An unprecedented international embargo, in which the United States has enlisted nations as diverse as the Soviet Union and Singapore, Britain and Brazil, effectively has shut down Iraq's vital oil industry and is well on the way toward strangling its food supply, according to government officials and private monitors.
WORLD
November 16, 2012 | Carol J. Williams
Washington and Havana have taken baby steps over the last four years to end some of the more destructive elements of their relationship, like a U.S. prohibition against Cuban Americans' visiting their homeland more than once every three years and Cuba's demand that citizens get exit visas to go abroad. But this week's overwhelming international censure of the U.S. embargo against Cuba -- a 188-3 vote of condemnation by the U.N. General Assembly -- was a sobering reminder of how little has changed between the Cold War adversaries despite President Obama's 2008 campaign vow to end half a century of ideological standoff.
OPINION
April 17, 2012
Once again, Cuba was absent from the Summit of the Americas. Yet the communist nation might as well have attended the gathering last weekend in Cartagena, Colombia, because it took center stage, despite U.S. efforts to focus on other issues. Ecuador's president refused to attend the summit in protest of Cuba's exclusion. Colombian President Juan Manuel Santos and Brazil's Dilma Rouseff, both moderates rather than left-wingers, said there should be no more Summits of the Americas without Cuba.
OPINION
September 8, 2011 | By Robert S. McElvaine
President Obama will have to decide by next week whether to continue, for yet another year, provisions of the U.S. trade embargo on Cuba. Without a presidential extension, these provisions — though not others that were instituted by congressional action — will end this month. The ending of the embargo is long overdue. The current economic crisis provides a useful rationale for doing so. There is precedent for taking such a step with a communist nation during hard times. In the face of the Depression, prominent American businessmen began arguing that recognition of the Soviet Union would lead to a substantial increase in trade and so provide a much-needed boost to the U.S. economy.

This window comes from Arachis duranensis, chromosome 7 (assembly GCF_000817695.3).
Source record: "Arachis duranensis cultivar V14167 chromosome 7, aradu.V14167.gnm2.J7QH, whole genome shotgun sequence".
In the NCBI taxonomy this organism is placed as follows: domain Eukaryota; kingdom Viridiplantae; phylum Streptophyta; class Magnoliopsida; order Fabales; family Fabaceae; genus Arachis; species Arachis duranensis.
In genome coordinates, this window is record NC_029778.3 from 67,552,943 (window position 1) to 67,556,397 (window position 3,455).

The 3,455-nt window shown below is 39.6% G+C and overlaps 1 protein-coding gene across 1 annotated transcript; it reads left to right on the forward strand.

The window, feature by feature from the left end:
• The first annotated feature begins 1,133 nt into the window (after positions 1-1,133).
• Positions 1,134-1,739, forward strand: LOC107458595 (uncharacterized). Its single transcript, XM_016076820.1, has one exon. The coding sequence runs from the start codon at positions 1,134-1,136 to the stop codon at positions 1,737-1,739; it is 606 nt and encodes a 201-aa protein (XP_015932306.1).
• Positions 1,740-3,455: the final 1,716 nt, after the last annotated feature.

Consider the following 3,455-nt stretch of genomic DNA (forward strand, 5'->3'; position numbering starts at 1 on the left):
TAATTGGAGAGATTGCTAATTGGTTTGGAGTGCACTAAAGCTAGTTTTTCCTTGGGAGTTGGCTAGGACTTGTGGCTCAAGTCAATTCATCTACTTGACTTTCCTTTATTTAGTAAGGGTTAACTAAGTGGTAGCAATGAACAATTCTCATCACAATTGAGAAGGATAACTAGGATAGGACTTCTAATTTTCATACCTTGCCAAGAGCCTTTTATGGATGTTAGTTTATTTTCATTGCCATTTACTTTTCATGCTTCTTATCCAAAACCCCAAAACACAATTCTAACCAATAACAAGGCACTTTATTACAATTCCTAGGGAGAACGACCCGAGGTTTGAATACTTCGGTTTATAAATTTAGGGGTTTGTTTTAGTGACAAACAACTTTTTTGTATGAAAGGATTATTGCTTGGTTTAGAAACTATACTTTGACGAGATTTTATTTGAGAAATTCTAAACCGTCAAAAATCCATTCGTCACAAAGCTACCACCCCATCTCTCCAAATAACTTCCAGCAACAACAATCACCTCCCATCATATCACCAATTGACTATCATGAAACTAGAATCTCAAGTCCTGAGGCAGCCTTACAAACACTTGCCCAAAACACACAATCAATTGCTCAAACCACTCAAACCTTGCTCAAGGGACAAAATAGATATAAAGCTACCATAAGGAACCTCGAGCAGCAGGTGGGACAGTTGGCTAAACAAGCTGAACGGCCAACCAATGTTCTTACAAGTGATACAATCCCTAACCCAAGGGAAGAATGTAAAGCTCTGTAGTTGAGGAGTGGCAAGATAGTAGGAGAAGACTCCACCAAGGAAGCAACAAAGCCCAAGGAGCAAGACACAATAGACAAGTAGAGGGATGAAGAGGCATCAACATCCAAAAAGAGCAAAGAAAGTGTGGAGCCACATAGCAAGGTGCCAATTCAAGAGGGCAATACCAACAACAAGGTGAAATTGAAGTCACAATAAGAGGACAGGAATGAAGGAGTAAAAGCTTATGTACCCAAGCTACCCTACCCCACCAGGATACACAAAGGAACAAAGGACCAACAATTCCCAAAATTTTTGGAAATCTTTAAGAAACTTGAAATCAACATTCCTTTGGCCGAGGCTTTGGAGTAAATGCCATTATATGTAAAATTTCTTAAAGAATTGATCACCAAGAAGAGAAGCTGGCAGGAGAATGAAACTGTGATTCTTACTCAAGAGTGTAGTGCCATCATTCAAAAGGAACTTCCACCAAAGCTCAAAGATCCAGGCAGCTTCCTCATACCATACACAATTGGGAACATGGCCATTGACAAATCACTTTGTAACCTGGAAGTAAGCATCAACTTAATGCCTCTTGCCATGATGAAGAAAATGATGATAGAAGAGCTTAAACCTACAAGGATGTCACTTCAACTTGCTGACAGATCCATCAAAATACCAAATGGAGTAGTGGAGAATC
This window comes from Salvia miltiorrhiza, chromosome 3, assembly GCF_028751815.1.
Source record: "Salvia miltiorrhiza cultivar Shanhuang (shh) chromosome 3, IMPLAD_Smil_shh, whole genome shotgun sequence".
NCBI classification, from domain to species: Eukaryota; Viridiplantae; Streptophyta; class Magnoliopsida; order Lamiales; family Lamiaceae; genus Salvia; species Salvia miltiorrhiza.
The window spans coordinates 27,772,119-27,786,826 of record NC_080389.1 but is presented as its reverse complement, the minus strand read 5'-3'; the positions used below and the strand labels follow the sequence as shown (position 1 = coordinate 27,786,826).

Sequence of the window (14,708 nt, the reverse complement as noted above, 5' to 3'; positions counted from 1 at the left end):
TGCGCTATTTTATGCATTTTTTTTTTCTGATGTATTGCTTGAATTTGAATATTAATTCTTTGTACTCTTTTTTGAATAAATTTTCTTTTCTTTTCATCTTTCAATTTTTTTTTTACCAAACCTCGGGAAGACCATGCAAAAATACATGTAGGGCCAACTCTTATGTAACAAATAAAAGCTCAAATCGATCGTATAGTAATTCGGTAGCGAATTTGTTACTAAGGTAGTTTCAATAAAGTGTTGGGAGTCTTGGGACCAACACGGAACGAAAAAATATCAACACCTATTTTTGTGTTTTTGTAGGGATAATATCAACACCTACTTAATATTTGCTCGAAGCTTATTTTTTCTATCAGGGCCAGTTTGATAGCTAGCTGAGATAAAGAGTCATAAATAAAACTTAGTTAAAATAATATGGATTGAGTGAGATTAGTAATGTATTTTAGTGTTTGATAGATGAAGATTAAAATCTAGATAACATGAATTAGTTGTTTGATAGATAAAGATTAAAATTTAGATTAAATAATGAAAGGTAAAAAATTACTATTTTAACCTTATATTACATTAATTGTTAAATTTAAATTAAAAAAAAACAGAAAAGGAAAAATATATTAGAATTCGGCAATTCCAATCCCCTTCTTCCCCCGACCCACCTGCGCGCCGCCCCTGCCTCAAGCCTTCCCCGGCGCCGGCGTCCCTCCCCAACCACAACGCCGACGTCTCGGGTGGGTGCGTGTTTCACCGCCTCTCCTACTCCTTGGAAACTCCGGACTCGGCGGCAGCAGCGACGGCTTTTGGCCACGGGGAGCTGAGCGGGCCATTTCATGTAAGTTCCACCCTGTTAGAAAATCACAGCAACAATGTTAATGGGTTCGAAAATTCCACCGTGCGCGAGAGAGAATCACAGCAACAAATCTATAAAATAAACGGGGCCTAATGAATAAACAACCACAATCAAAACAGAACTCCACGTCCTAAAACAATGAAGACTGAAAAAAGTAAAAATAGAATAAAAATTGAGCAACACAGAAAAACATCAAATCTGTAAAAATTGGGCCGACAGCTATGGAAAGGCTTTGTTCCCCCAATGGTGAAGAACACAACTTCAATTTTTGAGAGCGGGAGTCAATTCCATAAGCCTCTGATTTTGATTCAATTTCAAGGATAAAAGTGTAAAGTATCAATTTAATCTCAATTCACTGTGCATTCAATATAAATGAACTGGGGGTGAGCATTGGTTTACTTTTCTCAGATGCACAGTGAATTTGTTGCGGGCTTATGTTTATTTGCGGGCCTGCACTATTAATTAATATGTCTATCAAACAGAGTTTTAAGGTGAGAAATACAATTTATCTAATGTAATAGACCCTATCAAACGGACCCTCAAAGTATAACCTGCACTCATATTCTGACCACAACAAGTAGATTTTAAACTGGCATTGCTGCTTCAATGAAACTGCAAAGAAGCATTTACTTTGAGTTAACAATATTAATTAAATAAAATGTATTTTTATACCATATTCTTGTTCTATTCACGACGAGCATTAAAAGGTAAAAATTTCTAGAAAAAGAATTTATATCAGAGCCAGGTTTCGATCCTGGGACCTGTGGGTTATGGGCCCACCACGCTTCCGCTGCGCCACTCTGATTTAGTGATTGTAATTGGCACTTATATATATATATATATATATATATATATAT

OPINION
September 15, 2010
Cuban President Raul Castro has been moving slowly but steadily over the last couple of years to relax his government's grip on the country's ailing economy, yet it is the news that half a million state workers will get pink slips in the coming months and will be expected to find jobs in the private sector that has created a front-page buzz in the United States. Change is underway in the Cuban economy. It is time for Congress to end the archaic and ineffectual U.S. trade embargo and get out of the way of U.S. investment in Cuba before American firms lose out to those from Europe, Brazil and elsewhere.
CALIFORNIA | LOCAL
September 9, 2010
Glenn Shadix Character actor worked with Tim Burton Glenn Shadix, 58, a character actor best remembered for his portrayal of the portly, pretentious interior designer Otho in director Tim Burton's 1988 ghost comedy "Beetlejuice," died Tuesday at his home in Birmingham, Ala., according to his personal manager, Juliet Green. Shadix's sister, Susan Gagne, told the Birmingham News that he had been using a wheelchair for mobility and appeared to have fallen in his kitchen and struck his head.
OPINION
September 4, 2010
Fidel Castro is back from the dead (his words) and has been reincarnated as an Internet junkie. Not only is he a prolific blogger on Cuba's online Granma newspaper but, it turns out, the 84-year-old greybeard consumes 200 to 300 news items a day on the Web and is fascinated by the WikiLeaks site, with its trove of 90,000 formerly secret U.S. documents on military operations in Iraq and Afghanistan. The "resuscitated" revolutionary is smaller and shakier than he was before the intestinal illness that prompted him to hand power to his younger brother in 2006, but no less verbose.
NATIONAL
May 24, 2010 | By Tina Susman, Los Angeles Times
To his defenders, Mahmoud Reza Banki is the accomplished son of Iranian American parents, with degrees from UC Berkeley and Princeton and a business acumen that made him the logical person in the family to trust with more than $3 million. "My family is unusually generous to me, certainly beyond what is customary among U.S. families," Banki, 33, told federal authorities after they asked about the hundreds of thousands of dollars dropping into his bank account. Banki said the money came from his cousin Ali in Tehran.
CALIFORNIA | LOCAL
March 6, 2010 | By Seema Mehta
The Republican candidates for U.S. Senate traded foreign policy insults in a tense first debate Friday, with businesswoman Carly Fiorina hitting former Rep. Tom Campbell for associating with supporters of terrorism and Campbell accusing Fiorina's campaign of smearing him as anti-Semitic. "That whispering campaign, that silent slander stops today," Campbell said, his hands and voice shaking in the first minutes of the hourlong debate on "The Capitol Hour" on KTKZ-AM (1380). Campbell called for the debate after earlier Fiorina attacks on his congressional record on Israel, including two efforts to trim economic aid to the nation, and for connections with men who later pleaded guilty to or were charged with crimes associated with terrorism.